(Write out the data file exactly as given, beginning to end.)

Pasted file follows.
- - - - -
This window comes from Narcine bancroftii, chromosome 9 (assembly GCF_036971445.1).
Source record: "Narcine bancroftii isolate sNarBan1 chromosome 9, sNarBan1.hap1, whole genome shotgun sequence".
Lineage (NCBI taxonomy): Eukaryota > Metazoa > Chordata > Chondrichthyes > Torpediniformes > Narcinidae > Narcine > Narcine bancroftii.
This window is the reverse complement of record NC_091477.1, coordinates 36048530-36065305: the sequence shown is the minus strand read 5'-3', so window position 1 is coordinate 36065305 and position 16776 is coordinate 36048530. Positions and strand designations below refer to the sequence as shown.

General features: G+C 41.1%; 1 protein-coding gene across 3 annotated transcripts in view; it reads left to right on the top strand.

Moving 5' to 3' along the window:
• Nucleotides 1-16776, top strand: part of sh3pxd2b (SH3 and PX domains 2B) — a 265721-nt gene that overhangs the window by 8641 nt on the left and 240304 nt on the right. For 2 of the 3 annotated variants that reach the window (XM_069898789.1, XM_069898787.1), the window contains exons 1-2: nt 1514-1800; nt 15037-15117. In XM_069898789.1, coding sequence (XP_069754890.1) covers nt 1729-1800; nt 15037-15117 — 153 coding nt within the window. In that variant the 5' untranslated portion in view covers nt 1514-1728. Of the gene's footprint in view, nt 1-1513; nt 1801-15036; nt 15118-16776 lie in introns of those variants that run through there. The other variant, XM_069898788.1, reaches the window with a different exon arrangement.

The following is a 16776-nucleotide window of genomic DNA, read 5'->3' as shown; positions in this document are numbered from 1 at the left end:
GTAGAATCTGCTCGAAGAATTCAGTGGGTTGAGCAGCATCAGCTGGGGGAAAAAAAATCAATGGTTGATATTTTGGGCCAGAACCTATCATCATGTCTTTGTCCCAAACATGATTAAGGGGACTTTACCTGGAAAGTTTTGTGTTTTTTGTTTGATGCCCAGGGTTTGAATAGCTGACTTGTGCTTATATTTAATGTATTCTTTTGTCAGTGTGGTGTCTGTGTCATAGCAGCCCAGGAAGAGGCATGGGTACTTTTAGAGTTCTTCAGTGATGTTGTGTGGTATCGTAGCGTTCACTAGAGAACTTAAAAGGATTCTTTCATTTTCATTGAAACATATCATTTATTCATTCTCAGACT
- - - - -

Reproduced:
This window comes from Narcine bancroftii, chromosome 9 (assembly GCF_036971445.1).
Source record: "Narcine bancroftii isolate sNarBan1 chromosome 9, sNarBan1.hap1, whole genome shotgun sequence".
Lineage (NCBI taxonomy): Eukaryota > Metazoa > Chordata > Chondrichthyes > Torpediniformes > Narcinidae > Narcine > Narcine bancroftii.
This window is the reverse complement of record NC_091477.1, coordinates 36048530-36065305: the sequence shown is the minus strand read 5'-3', so window position 1 is coordinate 36065305 and position 16776 is coordinate 36048530. Positions and strand designations below refer to the sequence as shown.

General features: G+C 41.1%; 1 protein-coding gene across 3 annotated transcripts in view; it reads left to right on the top strand.

Moving 5' to 3' along the window:
• Nucleotides 1-16776, top strand: part of sh3pxd2b (SH3 and PX domains 2B) — a 265721-nt gene that overhangs the window by 8641 nt on the left and 240304 nt on the right. For 2 of the 3 annotated variants that reach the window (XM_069898789.1, XM_069898787.1), the window contains exons 1-2: nt 1514-1800; nt 15037-15117. In XM_069898789.1, coding sequence (XP_069754890.1) covers nt 1729-1800; nt 15037-15117 — 153 coding nt within the window. In that variant the 5' untranslated portion in view covers nt 1514-1728. Of the gene's footprint in view, nt 1-1513; nt 1801-15036; nt 15118-16776 lie in introns of those variants that run through there. The other variant, XM_069898788.1, reaches the window with a different exon arrangement.

The following is a 16776-nucleotide window of genomic DNA, read 5'->3' as shown; positions in this document are numbered from 1 at the left end:
GTAGAATCTGCTCGAAGAATTCAGTGGGTTGAGCAGCATCAGCTGGGGGAAAAAAAATCAATGGTTGATATTTTGGGCCAGAACCTATCATCATGTCTTTGTCCCAAACATGATTAAGGGGACTTTACCTGGAAAGTTTTGTGTTTTTTGTTTGATGCCCAGGGTTTGAATAGCTGACTTGTGCTTATATTTAATGTATTCTTTTGTCAGTGTGGTGTCTGTGTCATAGCAGCCCAGGAAGAGGCATGGGTACTTTTAGAGTTCTTCAGTGATGTTGTGTGGTATCGTAGCGTTCACTAGAGAACTTAAAAGGATTCTTTCATTTTCATTGAAACATATCATTTATTCATTCTCAGACT